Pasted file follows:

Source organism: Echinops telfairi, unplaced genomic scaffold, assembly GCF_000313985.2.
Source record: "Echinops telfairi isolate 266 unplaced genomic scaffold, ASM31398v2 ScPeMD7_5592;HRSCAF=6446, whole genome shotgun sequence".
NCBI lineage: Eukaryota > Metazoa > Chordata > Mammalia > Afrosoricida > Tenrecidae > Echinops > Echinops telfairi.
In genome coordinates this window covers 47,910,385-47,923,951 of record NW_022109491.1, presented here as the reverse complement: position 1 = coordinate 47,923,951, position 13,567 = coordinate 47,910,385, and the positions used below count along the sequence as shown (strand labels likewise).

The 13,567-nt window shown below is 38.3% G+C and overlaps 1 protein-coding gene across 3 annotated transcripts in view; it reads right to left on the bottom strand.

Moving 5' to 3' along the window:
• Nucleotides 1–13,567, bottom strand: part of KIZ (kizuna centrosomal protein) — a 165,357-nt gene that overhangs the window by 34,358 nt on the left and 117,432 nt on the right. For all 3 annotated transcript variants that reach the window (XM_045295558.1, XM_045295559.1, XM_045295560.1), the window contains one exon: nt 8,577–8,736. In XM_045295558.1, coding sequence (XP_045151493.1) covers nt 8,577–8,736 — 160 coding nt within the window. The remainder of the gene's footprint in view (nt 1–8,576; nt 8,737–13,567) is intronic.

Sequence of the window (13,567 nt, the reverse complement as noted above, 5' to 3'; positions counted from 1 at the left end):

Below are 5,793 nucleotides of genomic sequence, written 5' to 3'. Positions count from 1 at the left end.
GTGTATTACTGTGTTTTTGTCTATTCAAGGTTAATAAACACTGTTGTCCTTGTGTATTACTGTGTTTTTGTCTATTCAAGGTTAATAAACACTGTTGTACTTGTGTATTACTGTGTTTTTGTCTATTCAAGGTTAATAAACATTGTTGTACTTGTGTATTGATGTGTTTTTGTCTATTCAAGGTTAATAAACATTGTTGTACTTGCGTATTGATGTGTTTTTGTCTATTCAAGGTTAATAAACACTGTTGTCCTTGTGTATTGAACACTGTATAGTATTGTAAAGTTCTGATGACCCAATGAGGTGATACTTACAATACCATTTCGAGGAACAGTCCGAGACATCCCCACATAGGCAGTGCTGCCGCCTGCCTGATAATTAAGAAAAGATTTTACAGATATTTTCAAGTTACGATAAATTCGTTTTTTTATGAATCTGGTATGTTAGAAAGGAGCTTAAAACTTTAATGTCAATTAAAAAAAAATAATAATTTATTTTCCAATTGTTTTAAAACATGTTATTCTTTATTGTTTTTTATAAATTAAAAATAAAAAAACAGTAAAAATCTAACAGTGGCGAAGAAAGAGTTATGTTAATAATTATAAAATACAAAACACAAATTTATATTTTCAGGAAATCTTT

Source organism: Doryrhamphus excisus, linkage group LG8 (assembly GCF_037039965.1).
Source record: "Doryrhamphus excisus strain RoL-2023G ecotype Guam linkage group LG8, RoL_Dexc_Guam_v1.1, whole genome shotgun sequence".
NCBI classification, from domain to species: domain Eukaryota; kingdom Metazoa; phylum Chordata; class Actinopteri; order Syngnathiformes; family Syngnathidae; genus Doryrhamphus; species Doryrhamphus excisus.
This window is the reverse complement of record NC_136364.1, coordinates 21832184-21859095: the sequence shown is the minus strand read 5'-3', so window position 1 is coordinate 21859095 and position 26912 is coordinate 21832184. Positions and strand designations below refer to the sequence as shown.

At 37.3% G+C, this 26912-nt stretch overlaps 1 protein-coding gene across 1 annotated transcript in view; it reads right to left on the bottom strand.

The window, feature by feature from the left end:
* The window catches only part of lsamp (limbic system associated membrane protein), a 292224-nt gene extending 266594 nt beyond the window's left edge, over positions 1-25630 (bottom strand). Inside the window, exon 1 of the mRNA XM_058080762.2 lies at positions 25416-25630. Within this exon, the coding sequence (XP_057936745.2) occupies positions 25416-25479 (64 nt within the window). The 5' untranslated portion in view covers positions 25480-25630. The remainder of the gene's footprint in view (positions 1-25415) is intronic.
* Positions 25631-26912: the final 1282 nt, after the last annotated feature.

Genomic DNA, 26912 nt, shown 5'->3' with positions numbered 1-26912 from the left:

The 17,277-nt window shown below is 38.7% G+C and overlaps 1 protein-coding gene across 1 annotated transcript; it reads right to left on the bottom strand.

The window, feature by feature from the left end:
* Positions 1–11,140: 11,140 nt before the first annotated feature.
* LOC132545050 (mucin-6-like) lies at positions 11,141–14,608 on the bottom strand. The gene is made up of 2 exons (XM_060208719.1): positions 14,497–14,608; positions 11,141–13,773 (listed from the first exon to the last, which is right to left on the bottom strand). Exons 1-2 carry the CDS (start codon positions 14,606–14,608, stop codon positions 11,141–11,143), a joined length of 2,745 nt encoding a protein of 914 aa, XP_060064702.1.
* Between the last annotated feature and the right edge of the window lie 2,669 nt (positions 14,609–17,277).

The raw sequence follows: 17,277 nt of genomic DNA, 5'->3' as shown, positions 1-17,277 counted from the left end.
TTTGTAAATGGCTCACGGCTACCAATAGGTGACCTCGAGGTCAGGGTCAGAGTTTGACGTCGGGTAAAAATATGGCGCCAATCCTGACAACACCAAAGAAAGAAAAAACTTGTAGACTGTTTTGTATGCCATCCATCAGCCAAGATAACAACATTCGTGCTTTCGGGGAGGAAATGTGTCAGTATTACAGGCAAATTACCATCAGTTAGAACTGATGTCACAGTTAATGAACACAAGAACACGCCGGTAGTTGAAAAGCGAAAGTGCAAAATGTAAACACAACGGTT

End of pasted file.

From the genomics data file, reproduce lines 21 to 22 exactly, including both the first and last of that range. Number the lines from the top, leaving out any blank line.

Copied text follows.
The window, feature by feature from the left end:
* Positions 1–11,140: 11,140 nt before the first annotated feature.